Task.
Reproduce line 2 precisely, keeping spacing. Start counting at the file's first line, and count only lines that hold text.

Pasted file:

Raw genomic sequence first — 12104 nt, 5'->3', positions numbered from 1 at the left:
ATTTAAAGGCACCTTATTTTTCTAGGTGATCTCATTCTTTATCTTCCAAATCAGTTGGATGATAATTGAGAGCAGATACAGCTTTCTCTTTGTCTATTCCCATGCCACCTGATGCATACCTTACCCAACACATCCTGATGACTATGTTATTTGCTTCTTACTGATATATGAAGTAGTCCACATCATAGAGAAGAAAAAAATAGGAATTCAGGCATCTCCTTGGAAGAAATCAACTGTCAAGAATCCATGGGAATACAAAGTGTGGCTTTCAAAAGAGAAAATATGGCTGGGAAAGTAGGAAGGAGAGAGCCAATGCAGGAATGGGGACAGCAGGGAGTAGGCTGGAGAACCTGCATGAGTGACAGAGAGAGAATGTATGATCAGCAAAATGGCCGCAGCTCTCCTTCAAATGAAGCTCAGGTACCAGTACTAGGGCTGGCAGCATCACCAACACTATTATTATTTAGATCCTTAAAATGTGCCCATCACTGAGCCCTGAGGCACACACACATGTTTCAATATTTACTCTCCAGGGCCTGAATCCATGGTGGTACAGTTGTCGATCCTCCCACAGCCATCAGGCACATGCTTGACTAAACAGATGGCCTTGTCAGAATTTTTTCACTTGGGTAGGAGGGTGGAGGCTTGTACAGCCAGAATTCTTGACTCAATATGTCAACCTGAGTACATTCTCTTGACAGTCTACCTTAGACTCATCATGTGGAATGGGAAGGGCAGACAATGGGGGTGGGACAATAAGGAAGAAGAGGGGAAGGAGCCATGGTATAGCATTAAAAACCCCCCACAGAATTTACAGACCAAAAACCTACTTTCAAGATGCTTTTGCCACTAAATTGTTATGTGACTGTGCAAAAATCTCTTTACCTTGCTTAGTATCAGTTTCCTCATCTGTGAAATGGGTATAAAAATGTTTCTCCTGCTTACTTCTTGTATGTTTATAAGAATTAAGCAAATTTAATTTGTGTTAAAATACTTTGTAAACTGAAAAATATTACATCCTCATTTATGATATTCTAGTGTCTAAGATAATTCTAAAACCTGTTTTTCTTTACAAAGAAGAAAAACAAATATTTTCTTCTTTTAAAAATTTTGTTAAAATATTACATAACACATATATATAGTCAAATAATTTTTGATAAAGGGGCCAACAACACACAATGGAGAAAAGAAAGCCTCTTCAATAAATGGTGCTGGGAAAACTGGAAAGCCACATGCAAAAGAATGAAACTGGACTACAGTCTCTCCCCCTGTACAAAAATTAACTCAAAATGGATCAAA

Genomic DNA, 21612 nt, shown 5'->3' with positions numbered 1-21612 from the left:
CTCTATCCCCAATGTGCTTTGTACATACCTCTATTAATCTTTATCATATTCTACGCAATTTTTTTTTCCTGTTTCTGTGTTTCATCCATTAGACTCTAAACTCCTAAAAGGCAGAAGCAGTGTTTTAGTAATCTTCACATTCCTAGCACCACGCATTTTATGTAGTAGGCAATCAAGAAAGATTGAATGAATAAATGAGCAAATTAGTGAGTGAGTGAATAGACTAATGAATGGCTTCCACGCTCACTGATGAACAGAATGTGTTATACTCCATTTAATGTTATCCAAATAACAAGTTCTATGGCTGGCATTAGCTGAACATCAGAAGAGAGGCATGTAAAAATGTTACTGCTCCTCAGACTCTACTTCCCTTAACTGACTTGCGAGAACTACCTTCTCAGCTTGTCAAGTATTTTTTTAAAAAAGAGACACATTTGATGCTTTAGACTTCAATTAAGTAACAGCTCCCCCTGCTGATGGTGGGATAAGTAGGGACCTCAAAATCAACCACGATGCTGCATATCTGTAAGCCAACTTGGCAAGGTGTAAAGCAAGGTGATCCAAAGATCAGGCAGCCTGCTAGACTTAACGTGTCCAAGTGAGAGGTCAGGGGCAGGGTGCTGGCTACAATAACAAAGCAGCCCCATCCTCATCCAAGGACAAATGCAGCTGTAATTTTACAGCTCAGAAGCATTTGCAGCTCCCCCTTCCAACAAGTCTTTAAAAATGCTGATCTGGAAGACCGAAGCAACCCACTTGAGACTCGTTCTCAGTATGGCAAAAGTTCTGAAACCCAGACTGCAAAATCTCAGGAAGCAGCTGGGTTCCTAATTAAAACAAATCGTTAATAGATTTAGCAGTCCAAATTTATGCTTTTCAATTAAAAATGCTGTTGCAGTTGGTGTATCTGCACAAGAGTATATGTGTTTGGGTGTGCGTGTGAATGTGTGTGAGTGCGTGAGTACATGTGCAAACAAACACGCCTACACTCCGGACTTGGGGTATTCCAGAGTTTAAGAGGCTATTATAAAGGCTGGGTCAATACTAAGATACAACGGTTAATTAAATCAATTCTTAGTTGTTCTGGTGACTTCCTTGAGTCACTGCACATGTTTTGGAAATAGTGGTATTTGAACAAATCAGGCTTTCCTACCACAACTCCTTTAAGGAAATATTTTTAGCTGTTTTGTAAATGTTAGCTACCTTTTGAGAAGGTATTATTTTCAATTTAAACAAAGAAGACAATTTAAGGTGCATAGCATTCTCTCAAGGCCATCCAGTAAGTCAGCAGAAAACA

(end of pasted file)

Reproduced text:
ATTTAAAGGCACCTTATTTTTCTAGGTGATCTCATTCTTTATCTTCCAAATCAGTTGGATGATAATTGAGAGCAGATACAGCTTTCTCTTTGTCTATTCCCATGCCACCTGATGCATACCTTACCCAACACATCCTGATGACTATGTTATTTGCTTCTTACTGATATATGAAGTAGTCCACATCATAGAGAAGAAAAAAATAGGAATTCAGGCATCTCCTTGGAAGAAATCAACTGTCAAGAATCCATGGGAATACAAAGTGTGGCTTTCAAAAGAGAAAATATGGCTGGGAAAGTAGGAAGGAGAGAGCCAATGCAGGAATGGGGACAGCAGGGAGTAGGCTGGAGAACCTGCATGAGTGACAGAGAGAGAATGTATGATCAGCAAAATGGCCGCAGCTCTCCTTCAAATGAAGCTCAGGTACCAGTACTAGGGCTGGCAGCATCACCAACACTATTATTATTTAGATCCTTAAAATGTGCCCATCACTGAGCCCTGAGGCACACACACATGTTTCAATATTTACTCTCCAGGGCCTGAATCCATGGTGGTACAGTTGTCGATCCTCCCACAGCCATCAGGCACATGCTTGACTAAACAGATGGCCTTGTCAGAATTTTTTCACTTGGGTAGGAGGGTGGAGGCTTGTACAGCCAGAATTCTTGACTCAATATGTCAACCTGAGTACATTCTCTTGACAGTCTACCTTAGACTCATCATGTGGAATGGGAAGGGCAGACAATGGGGGTGGGACAATAAGGAAGAAGAGGGGAAGGAGCCATGGTATAGCATTAAAAACCCCCCACAGAATTTACAGACCAAAAACCTACTTTCAAGATGCTTTTGCCACTAAATTGTTATGTGACTGTGCAAAAATCTCTTTACCTTGCTTAGTATCAGTTTCCTCATCTGTGAAATGGGTATAAAAATGTTTCTCCTGCTTACTTCTTGTATGTTTATAAGAATTAAGCAAATTTAATTTGTGTTAAAATACTTTGTAAACTGAAAAATATTACATCCTCATTTATGATATTCTAGTGTCTAAGATAATTCTAAAACCTGTTTTTCTTTACAAAGAAGAAAAACAAATATTTTCTTCTTTTAAAAATTTTGTTAAAATATTACATAACACATATATATAGTCAAATAATTTTTGATAAAGGGGCCAACAACACACAATGGAGAAAAGAAAGCCTCTTCAATAAATGGTGCTGGGAAAACTGGAAAGCCACATGCAAAAGAATGAAACTGGACTACAGTCTCTCCCCCTGTACAAAAATTAACTCAAAATGGATCAAA